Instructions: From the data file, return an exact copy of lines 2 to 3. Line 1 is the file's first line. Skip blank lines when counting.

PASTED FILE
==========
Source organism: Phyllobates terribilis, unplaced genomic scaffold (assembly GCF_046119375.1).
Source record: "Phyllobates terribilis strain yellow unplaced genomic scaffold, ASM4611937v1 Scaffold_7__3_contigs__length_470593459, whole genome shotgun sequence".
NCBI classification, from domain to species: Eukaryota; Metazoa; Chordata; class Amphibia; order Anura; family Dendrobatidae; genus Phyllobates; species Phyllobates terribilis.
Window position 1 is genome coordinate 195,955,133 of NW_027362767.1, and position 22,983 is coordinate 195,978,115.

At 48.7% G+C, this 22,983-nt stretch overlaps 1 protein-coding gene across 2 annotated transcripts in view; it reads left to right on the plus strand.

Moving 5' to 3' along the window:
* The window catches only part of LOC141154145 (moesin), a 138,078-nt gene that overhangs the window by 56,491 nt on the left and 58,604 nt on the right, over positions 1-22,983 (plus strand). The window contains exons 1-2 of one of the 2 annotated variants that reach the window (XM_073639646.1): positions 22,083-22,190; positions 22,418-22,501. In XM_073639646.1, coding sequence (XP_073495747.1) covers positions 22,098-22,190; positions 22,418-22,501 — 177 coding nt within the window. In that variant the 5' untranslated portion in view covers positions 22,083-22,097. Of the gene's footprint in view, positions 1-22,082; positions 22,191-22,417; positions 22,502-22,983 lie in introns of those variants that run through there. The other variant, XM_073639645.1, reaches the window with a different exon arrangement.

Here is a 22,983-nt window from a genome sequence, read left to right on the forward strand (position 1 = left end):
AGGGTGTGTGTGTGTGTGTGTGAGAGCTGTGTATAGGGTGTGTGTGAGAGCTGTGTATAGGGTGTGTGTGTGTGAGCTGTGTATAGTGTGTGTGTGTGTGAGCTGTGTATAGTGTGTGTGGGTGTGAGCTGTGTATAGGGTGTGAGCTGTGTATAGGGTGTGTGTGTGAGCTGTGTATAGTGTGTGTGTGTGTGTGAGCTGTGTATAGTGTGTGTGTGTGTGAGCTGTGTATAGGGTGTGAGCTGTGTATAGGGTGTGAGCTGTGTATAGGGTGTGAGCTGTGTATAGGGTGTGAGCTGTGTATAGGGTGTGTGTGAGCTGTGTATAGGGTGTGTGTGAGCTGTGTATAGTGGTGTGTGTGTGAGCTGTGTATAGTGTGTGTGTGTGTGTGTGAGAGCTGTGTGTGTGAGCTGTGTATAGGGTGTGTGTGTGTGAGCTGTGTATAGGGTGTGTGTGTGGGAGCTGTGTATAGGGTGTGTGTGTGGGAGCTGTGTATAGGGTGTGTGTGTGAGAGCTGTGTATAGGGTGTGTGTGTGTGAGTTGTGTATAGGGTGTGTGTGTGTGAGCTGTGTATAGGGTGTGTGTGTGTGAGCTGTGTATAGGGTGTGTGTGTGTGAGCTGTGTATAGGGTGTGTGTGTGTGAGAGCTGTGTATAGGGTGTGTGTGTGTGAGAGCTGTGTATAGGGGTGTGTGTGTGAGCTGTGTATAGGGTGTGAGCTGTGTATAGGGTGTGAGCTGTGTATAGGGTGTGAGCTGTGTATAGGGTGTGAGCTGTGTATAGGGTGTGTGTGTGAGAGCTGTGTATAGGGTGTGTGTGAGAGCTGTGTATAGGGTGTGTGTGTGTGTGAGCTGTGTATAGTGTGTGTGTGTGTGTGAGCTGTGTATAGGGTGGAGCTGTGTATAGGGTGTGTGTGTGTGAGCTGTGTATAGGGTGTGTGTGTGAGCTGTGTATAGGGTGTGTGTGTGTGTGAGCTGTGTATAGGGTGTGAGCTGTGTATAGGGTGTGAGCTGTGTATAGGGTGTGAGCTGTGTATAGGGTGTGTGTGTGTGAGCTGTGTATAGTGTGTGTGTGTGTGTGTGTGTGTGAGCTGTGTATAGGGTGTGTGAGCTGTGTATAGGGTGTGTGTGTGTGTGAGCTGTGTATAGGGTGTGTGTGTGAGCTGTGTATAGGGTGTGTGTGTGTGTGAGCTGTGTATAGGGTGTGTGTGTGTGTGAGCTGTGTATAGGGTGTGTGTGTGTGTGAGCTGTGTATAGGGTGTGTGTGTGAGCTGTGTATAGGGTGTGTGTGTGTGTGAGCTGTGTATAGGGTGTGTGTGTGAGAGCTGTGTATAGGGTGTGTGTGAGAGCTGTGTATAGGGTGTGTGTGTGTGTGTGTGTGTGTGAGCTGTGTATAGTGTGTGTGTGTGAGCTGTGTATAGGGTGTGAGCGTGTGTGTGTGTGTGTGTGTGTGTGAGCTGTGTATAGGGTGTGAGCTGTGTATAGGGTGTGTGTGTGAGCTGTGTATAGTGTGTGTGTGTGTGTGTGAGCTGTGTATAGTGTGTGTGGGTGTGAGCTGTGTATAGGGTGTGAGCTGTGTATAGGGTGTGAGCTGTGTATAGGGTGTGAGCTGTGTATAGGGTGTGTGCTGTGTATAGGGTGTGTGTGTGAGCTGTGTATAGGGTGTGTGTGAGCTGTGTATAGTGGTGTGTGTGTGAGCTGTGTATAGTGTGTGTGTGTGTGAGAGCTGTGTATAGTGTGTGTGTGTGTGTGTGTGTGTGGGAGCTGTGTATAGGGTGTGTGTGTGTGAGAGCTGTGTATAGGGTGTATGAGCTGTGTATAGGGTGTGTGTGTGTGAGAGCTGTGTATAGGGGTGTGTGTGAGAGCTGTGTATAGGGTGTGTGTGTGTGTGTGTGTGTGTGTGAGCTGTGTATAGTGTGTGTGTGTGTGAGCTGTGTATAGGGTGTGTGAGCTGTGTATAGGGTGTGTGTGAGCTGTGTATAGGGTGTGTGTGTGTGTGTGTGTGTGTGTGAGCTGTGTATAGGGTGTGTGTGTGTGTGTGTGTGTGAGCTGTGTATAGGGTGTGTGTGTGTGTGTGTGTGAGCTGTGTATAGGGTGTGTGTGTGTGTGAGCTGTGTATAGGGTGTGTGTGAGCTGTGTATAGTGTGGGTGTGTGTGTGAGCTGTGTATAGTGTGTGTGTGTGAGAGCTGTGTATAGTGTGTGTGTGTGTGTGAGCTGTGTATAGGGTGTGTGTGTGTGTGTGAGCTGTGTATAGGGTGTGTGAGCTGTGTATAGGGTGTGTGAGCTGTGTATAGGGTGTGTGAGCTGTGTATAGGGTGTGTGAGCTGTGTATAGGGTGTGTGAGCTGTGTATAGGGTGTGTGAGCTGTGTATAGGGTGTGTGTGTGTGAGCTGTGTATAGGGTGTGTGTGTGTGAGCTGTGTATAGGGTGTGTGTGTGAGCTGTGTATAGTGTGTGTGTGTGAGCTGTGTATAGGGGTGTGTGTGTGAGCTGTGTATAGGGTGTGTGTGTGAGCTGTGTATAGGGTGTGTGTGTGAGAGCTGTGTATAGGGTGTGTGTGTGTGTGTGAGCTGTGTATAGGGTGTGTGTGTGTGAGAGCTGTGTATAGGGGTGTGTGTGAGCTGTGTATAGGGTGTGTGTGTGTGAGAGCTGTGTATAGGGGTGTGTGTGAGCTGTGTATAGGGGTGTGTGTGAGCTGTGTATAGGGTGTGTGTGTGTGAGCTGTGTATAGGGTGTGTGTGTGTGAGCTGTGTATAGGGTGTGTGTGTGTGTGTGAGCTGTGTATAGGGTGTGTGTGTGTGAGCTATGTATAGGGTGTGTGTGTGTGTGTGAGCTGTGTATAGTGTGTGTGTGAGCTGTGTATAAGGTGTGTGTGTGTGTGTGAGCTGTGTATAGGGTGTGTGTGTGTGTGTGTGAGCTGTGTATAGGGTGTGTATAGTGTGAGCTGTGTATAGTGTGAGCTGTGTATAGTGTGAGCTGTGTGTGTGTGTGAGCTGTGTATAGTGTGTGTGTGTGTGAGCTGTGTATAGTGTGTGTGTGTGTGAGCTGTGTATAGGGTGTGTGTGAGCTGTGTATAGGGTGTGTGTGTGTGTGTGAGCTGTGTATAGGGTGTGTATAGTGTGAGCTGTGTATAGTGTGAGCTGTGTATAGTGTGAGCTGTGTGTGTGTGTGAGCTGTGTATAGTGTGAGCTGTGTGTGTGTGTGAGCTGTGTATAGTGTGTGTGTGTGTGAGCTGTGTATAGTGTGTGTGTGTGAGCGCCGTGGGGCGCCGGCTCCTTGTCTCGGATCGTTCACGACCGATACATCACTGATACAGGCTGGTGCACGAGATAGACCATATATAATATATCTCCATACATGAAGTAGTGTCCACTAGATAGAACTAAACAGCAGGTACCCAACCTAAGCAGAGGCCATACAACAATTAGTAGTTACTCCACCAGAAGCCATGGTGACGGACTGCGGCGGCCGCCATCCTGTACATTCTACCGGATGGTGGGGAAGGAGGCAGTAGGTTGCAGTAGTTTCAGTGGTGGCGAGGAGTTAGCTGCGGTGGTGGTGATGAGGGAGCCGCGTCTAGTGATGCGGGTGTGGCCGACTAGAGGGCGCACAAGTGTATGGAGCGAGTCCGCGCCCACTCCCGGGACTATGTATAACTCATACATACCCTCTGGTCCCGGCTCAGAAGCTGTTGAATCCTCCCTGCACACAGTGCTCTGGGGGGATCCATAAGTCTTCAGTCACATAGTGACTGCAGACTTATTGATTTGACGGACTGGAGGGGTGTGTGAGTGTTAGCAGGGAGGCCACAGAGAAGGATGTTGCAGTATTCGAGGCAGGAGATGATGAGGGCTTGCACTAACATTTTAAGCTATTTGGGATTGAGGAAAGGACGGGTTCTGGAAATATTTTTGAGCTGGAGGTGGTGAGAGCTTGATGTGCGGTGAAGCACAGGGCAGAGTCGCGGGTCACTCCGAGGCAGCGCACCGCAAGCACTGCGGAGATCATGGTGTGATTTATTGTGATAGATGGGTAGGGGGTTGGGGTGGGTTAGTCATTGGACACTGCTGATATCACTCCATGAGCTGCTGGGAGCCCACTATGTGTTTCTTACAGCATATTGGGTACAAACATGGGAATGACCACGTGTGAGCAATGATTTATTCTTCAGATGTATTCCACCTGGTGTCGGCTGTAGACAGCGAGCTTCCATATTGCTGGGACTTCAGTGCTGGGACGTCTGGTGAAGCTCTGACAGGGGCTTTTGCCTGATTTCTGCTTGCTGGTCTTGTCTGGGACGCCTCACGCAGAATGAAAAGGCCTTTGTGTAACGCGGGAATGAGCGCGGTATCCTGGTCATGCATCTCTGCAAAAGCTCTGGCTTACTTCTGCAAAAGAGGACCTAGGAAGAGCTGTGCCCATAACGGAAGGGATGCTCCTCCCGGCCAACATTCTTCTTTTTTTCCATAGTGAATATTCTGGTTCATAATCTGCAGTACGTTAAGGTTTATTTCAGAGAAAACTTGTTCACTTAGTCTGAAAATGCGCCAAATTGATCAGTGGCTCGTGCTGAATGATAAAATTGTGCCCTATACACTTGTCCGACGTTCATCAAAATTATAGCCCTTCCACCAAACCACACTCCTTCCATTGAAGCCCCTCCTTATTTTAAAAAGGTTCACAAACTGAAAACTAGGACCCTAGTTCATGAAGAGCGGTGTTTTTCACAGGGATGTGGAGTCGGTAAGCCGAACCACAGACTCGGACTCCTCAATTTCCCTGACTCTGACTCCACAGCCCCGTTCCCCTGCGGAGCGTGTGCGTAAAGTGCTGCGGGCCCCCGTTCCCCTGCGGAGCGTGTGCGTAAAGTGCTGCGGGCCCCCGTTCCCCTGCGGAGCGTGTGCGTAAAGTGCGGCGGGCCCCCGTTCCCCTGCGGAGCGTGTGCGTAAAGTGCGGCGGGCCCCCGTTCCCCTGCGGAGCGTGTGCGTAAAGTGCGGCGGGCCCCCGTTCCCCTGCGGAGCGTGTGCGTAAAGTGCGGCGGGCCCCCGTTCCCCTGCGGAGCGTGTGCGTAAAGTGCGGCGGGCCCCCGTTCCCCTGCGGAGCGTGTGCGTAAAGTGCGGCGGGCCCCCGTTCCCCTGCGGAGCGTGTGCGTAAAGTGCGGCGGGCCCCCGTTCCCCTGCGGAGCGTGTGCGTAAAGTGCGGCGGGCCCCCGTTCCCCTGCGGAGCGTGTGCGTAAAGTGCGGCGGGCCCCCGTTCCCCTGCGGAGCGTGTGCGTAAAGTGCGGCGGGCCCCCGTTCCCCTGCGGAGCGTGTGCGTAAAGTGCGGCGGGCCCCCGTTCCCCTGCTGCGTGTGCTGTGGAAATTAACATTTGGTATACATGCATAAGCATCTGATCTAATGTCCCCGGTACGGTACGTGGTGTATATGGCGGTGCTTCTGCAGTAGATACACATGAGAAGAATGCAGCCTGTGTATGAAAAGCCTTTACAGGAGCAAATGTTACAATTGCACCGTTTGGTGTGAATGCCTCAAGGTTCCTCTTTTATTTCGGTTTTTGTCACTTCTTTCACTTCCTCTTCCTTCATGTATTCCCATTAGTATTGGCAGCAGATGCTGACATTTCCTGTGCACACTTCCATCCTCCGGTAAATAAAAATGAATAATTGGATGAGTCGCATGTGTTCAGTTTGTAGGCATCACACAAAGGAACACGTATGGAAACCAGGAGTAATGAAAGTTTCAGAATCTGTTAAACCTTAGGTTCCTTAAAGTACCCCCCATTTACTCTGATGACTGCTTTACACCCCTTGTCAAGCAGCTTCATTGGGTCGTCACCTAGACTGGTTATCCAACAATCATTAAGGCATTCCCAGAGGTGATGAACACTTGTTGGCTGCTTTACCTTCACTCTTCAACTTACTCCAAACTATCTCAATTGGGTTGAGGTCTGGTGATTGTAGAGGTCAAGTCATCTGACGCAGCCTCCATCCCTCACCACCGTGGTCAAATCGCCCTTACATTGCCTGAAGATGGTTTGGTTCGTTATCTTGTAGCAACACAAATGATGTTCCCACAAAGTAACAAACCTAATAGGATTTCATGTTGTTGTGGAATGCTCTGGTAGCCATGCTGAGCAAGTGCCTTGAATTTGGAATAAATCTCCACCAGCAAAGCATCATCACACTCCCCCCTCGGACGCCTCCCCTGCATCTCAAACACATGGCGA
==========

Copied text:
Source record: "Phyllobates terribilis strain yellow unplaced genomic scaffold, ASM4611937v1 Scaffold_7__3_contigs__length_470593459, whole genome shotgun sequence".
NCBI classification, from domain to species: Eukaryota; Metazoa; Chordata; class Amphibia; order Anura; family Dendrobatidae; genus Phyllobates; species Phyllobates terribilis.